The  door was splintering as they were smashing it crashing it with a broken mirror and a tin can. I didn’t know things that  were that fragile could carry the power of a battering ram or could crack the face of porcelain man while he’s curled up crying like a crippled lion and dying in the light of the wildfire that’s climbing the ladder to his tree house where he camps out sinking his teeth into the leather binding of the kill. His fangs puncturing the pages that plead patience but that’s the way that ink teeth fall on the page. the fire is making its way to the lions den because it can smell the gasoline drip drip dripping from the lion’s leaking maw cause lead that has burrowed its way from muzzle to muzzle has left the massive muscles shorn from their anchors. Little lion men, make that dying men, always burning walking spirits of flame that think they can tame the mane that they think they can cut from the nape of the main man in the plain that they infiltrated because they take what they can from the land that they lay claim to like they were natives like their names are inscribed on the mountains and boulders and lions like they could write their name on the sun net it up and swallow it up. Thank god the sun can burn them away because they’re patiently waiting till they can reach it and stab it with the sharp end of a flag and take a flying leap for (white) mankind. How dare you mistake a man for the sun. believe me i can burn you blind if you try to take the hydrogen violently exploding in me dont try to corrode my fire. You cant bottle lightning so fight me look me in the  fucking eye as you try to break my eye contact, step back because you lack the power to make me bow and your just a flashbang waiting to be swallowed and spit up into the light of the sun. You can’t blind me with your artificial light, I’ve got sight and you might think that you could break me and win but im a sun lion and a stallion you’ll need a battalion of broke nose, rotten teeth sin grin, men that been licking the dirt that stick to the boots of their God, to bear down on me like a garbage masher. Too bad the trash that you mean to compact can compact back and slap the newtons out of the metal walls that make to break. Next time you line up in formation like the british at lexington, think about it before you start a war and before you try to snap the back of a spine that breaks back.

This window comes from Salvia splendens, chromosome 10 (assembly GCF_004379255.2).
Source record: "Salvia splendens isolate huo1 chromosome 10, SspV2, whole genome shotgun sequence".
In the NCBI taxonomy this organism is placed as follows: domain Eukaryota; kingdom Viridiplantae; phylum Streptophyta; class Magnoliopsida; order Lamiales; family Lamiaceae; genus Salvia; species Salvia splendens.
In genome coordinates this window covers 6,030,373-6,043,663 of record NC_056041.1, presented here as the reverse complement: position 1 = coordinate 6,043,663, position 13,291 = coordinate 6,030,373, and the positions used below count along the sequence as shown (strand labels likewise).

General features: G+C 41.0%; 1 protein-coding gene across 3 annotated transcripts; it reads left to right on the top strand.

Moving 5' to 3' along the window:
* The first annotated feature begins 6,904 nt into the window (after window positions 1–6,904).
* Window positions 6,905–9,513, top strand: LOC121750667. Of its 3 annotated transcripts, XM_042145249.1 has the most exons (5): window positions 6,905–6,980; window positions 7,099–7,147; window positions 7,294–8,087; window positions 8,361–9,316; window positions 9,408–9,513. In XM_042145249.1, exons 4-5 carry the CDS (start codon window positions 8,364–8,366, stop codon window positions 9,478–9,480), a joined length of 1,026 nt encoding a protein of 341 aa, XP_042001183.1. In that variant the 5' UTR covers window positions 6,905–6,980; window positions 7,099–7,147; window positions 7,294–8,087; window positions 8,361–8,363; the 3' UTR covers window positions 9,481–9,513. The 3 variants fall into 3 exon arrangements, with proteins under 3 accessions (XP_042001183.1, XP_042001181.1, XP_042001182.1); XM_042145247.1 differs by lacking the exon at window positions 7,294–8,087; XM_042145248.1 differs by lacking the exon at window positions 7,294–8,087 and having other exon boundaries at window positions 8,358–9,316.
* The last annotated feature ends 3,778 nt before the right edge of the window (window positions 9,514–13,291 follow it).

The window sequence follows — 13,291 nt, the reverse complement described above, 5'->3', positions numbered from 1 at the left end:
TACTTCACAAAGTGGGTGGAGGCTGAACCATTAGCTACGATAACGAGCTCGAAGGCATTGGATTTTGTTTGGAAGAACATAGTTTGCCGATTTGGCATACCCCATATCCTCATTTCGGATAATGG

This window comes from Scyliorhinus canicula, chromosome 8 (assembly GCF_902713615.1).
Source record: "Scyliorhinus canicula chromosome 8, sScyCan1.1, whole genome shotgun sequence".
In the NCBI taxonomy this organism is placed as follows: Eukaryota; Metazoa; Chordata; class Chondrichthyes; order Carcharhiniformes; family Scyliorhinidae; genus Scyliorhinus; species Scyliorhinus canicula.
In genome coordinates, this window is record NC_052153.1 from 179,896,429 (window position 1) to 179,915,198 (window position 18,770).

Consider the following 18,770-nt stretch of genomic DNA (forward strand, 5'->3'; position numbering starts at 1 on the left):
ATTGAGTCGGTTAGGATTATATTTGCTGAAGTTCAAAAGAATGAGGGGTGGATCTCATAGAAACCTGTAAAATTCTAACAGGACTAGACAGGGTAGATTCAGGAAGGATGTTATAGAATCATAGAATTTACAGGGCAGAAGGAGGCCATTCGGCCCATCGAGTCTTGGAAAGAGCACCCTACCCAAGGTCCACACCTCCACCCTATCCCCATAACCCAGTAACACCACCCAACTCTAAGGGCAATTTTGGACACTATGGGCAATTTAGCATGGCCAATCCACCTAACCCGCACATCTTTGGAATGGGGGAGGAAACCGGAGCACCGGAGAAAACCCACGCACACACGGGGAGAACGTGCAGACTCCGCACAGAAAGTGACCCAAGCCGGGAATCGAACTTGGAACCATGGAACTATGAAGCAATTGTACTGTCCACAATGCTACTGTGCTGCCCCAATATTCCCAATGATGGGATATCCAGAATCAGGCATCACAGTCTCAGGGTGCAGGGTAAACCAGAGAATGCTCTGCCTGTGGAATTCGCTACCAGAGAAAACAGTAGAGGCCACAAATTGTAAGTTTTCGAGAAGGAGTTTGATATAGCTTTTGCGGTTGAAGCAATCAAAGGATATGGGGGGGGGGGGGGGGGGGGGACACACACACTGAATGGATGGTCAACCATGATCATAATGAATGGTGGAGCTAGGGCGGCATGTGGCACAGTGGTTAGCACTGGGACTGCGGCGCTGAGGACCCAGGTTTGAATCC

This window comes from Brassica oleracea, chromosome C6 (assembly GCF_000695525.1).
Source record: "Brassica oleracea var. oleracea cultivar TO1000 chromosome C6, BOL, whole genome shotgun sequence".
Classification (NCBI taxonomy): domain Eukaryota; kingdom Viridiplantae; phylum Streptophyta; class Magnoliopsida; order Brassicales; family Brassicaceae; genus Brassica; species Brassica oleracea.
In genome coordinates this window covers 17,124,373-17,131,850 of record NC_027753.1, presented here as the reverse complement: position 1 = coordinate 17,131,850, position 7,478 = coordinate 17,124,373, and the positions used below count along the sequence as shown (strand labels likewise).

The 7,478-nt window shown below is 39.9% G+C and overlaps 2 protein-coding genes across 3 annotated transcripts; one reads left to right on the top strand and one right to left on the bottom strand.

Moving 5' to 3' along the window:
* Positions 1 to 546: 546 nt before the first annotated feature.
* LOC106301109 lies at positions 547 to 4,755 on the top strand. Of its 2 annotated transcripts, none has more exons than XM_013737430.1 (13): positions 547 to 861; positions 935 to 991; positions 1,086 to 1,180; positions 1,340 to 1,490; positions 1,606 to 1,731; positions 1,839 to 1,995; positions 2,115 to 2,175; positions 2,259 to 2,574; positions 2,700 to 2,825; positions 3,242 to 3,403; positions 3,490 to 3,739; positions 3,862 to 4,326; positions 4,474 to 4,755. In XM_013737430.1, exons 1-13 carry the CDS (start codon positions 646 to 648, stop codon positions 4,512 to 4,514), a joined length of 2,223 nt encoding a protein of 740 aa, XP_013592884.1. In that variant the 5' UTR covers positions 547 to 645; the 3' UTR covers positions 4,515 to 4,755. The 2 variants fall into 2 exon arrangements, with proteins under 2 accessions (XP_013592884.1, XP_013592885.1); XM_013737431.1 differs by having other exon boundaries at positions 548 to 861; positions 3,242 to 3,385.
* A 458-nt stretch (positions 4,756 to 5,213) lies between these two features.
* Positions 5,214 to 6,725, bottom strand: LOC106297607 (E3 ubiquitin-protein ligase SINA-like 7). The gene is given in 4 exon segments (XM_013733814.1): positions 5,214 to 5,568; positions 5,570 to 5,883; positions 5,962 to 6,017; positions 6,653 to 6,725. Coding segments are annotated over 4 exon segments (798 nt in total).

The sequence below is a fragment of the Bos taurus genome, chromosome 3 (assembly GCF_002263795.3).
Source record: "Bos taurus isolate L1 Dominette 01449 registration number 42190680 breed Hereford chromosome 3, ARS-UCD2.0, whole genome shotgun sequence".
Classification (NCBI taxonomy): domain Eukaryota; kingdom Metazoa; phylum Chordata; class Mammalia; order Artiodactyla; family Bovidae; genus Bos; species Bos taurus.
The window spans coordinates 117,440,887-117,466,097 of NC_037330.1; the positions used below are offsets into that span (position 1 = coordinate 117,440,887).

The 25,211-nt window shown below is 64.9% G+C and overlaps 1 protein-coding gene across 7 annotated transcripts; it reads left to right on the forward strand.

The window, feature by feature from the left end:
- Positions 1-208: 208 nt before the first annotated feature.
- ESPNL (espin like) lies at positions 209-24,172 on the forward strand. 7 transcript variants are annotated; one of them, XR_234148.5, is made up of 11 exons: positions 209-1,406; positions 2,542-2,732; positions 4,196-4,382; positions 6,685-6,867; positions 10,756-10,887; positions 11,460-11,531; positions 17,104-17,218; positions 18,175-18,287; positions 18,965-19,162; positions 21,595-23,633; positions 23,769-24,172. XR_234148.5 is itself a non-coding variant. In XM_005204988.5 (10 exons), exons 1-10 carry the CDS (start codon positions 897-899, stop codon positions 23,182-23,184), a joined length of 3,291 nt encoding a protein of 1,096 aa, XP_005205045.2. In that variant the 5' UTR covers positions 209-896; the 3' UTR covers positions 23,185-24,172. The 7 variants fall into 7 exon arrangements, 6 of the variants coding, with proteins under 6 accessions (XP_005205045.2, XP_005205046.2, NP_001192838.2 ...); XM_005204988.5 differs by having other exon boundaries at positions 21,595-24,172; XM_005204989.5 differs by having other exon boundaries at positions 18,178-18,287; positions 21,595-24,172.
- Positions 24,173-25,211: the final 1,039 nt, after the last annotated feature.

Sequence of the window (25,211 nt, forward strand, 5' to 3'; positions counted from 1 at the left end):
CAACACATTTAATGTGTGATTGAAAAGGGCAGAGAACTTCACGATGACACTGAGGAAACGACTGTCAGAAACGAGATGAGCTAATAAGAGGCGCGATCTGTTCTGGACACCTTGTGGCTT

Well. that happened. I ended up sitting in a kind of rap rhythm. I’ve never written with that kind of rhythm. Honestly I’ve never written anything that was stream of consciousness. Hope you liked it! I feel like Diego will especially appreciate this.

Quilting Poetry: A Response to Chloe’s Showcase

 I’ve been meaning to write about Chloe’s quilt Showcase since we had it. I thought the analogy of a poem to quilt is a really interesting one.

It really made sense with what Lytton’s been teaching about source: that all writing comes from reading and is informed by source in some way. Similarly, quilts consist of patches of different “source” material. Often, as Chloe mentioned, quilts came from old unusable clothing. They were made from Grandad’s old jeans, from my childhood blanket, from my cousin’s wedding dress, from a forgotten nosebleed, from my old singed mittens that I tried to warm in the microwave. All of these things interestingly, could just as well be sources for poetry.

I also loved the materials that were brought. All of that beautiful wrapping paper, the ribbon. It all was very beautiful and elegant and colorful, which are words I would use to describe Chloe’s poetry. It made sense. The paint in particular I loved (as some of you may have noticed lol).

For me I really took this as a way for me to express my poetic ethos, to question what that ethos was, and to somehow sew the pieces into a quilt.

Everyone went up right away to get the pieces. I wanted to wait a) to not be in the midst of all the bustle of getting the materials first. I tend to always wait at buffets and dinners and weddings when everyone goes up to get food. I often wait till there’s no else going up. I’d rather be last. Perhaps that says something about me. and b) to think about what I wanted to do.